Wednesday, February 2, 2011

Why Portland is a perfect TV show setting

Posted By on Wed, Feb 2, 2011 at 6:28 PM

For artsy, active 20-somethings in Spokane, Portland is the shining city on the hill. It’s twee Mecca, hipster Shangri-La, El Dorado paved with bike lanes. It’s the land flowing with soy-milk and organic, locally-produced free-range honey.

As a pure matter of place, in other words, we Spokanites have an instant, slightly envious, conception of Portland is. As a conceptual setting, in other words, it's fully formed. 

Portlandia, the new IFC sketch-comedy series, captures this Portland-on-a-pedestal viewpoint nearly perfectly in their opening sketch. Portland, you see, is this alternative-universe where the dream of the 90s is still alive. It’s “where young people go to retire.”

But yet, there’s also a fair bit of sneering at Portland’s aggressive quirk.

Portlandia, as you might expect, can be as specific as possible in deconstructing and referencing its setting. Like The Goode Family, this is “Stuff White People Like: The Series.” An attempt to buy some restaurant food — and make sure it’s ethical — leads the couple to actually drive out to the farm, and become ensnared in a cult in the process. But unlike The Goode Family, the series is able to get more pointed and observational than '”do-gooder liberals do this.”

In Portland, you can put a bird on something, and call it art. Young people join ironic sports like a hide-and-seek league. There’s a slightly bitter competitiveness – and need for a separation from – Seattle. We Spokanites may have only been to Portland a few times, but Portlandia fits the exaggerated image of Portland we have in our heads perfectly.

Writers for one of Portland’s altweeklies, Willamette Week, react to Portlandia’s portrayal of their fair city.

Portland is a national punch line. If you listen to NPR, Portland jokes crop up a lot. So that idea of the city that they’re lampooning has become widespread enough that the 10 million listeners of NPR will get it. If some small fraction of that NPR audience watches the show, then they’ll have a hit.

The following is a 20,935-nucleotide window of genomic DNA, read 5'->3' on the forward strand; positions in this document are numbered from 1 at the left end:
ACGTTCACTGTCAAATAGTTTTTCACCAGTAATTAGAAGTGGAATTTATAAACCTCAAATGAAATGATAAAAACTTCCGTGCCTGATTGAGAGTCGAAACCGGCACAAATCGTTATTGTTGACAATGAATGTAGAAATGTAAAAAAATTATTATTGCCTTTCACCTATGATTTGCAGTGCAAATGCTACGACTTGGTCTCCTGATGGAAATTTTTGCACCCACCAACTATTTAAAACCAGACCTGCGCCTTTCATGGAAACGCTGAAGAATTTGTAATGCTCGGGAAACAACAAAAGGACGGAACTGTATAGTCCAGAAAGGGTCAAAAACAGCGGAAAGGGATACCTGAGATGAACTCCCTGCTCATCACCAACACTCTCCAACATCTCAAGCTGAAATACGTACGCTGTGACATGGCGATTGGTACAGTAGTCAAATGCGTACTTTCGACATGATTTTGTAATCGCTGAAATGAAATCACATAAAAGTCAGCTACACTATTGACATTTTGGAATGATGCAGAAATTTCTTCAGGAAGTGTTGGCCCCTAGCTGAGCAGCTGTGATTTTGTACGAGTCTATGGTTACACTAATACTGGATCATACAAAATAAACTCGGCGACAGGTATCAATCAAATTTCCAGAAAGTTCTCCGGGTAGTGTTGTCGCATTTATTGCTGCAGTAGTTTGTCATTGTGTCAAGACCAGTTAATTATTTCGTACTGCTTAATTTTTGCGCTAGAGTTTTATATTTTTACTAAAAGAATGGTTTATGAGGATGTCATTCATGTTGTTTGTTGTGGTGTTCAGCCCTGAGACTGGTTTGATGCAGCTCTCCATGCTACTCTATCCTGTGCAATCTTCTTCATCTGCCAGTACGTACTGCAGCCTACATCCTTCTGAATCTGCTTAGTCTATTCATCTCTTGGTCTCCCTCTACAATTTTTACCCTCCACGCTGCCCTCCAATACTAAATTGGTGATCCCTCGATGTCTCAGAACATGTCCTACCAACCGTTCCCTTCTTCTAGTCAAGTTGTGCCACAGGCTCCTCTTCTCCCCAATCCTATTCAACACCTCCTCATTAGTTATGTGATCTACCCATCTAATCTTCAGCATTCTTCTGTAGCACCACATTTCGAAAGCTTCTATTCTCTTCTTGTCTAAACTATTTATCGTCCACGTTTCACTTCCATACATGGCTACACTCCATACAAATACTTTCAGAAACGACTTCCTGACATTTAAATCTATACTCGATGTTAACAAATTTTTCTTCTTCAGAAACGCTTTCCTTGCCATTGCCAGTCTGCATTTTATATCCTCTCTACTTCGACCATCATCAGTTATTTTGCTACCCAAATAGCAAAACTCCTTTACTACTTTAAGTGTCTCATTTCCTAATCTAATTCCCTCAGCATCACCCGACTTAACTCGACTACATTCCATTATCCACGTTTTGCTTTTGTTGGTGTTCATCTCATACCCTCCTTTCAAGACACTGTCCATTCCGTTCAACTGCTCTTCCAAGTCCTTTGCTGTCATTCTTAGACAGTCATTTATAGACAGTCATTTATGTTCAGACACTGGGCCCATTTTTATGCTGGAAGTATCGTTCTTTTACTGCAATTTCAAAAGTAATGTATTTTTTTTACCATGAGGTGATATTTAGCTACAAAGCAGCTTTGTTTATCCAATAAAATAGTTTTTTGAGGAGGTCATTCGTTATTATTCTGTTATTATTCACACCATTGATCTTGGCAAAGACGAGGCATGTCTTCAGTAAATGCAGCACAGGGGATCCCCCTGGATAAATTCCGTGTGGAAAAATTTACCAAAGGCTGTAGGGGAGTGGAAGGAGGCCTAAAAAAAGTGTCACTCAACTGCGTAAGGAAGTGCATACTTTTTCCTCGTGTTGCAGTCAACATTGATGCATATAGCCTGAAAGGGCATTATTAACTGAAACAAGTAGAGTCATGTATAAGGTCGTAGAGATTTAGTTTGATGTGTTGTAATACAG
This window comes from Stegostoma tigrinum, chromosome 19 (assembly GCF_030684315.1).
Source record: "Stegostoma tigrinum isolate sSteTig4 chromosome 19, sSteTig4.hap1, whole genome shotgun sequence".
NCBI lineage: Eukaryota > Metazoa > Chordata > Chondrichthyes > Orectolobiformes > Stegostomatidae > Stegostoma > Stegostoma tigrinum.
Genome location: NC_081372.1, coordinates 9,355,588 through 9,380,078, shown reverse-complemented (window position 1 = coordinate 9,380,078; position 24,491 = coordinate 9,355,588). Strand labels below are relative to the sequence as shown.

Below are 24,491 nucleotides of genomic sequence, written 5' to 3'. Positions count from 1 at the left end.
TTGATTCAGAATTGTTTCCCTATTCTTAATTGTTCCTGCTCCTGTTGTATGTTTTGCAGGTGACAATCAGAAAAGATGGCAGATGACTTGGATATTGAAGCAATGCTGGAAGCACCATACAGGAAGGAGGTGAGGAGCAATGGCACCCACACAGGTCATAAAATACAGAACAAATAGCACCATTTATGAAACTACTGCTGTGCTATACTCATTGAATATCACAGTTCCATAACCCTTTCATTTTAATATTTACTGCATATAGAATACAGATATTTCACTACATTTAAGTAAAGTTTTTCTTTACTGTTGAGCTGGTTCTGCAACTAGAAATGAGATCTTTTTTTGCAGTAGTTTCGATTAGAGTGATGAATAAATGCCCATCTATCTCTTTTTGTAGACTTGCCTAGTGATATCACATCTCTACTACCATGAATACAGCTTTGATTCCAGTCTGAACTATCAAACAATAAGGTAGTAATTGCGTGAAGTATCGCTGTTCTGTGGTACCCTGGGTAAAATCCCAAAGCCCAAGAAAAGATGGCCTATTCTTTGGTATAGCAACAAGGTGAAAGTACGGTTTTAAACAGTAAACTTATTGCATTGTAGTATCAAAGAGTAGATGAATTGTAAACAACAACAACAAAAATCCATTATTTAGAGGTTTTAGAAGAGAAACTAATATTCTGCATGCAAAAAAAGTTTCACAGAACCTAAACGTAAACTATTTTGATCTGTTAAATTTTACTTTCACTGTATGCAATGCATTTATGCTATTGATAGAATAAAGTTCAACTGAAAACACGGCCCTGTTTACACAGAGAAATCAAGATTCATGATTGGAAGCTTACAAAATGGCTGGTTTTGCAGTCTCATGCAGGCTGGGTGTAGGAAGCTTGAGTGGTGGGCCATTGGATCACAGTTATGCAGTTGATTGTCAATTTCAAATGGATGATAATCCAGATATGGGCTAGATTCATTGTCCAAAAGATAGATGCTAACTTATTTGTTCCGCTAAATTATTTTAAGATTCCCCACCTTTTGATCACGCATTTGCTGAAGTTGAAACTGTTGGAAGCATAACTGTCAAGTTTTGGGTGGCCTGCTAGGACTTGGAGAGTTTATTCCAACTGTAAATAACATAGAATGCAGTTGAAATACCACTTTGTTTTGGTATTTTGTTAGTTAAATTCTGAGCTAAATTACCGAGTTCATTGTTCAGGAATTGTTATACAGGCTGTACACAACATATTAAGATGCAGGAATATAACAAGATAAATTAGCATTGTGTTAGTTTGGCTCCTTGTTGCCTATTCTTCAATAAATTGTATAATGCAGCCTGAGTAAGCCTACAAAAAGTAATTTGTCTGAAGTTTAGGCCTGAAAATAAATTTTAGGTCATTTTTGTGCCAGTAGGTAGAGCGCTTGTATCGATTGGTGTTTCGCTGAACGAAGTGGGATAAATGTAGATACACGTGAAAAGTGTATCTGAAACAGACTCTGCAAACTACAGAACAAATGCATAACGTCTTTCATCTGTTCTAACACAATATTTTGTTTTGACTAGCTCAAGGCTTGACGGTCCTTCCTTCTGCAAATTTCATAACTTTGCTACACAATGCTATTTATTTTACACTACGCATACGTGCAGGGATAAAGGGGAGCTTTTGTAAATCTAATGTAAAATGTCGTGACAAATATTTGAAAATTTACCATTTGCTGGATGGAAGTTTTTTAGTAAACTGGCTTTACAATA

Portland’s incredibly strong sense of city identity – and the bevy of precise stereotypes and archetypes that come with it — make it ideal for a sketch comedy series. Or any television show, really. Plenty of television shows have been filmed in Portland but not set there. Some television shows, like Life Unexpected, have been set there, but the setting never comes into play.

As a show, Portlandia is inconsistently funny. Sketches and characters are mostly disconnected. Fred Armisen throws on a wig, and he’s supposed to be playing an entirely different man — or woman. The best sketches are those that are more surreal than angry and annoyed, and that don’t require one or both characters to dress in drag. (Drag is only funny when the Brits do it.)

But as a setting, it’s nearly perfect.  Portland is a strong enough place to nearly propel a show entirely. 

From Williamete Week

One thing I do like about it is the undercurrent of anger. That makes me incredibly happy—the idea that Portlanders are furiously angry underneath their calm demeanors. There’s a lot of f---ing angry characters, and they try to be so nice. That’s one of the things they nailed about Portlanders.

That fits Portland. But that also fits good television. The characters on the most compelling shows usually have a mix of love and contempt for their setting. That's why Spokane wouldn't make a good place for a TV show — we don't love-and-hate our community enough. Our identity isn't as definable as Portland's

In drama, your setting has to be a place with deep-seeded problems — but some place worth fighting for. The Wire takes place in Baltimore's institutional rot, Chicago Code in Chicago's pervasive corruption, Friday Night Lights in the impoverished desperation of Dillon. Heck, in Lost the island was spoken of as if it was a literal character, with its own motivations, desires and frustration. And it, frankly, was a bit of a sociopath.

But in each case, the place had to be good enough that we understand why our protragonists care about the community within.

Great comedies use a similar tactic in building their universes. Greendale Community College, Springfield, and Pawnee all operate with the subtext — and sometimes text — that "this is a crazy, crappy place — but, darn it, it's our crazy, crappy place." 

That's the vibe — that love-hate paradox — you see in Portlandia, and it's perhaps the most compelling thing about the show. 

More shows could stand to be set in Portland. More shows, in fact, could be stand to be set in a place, rather than a title.

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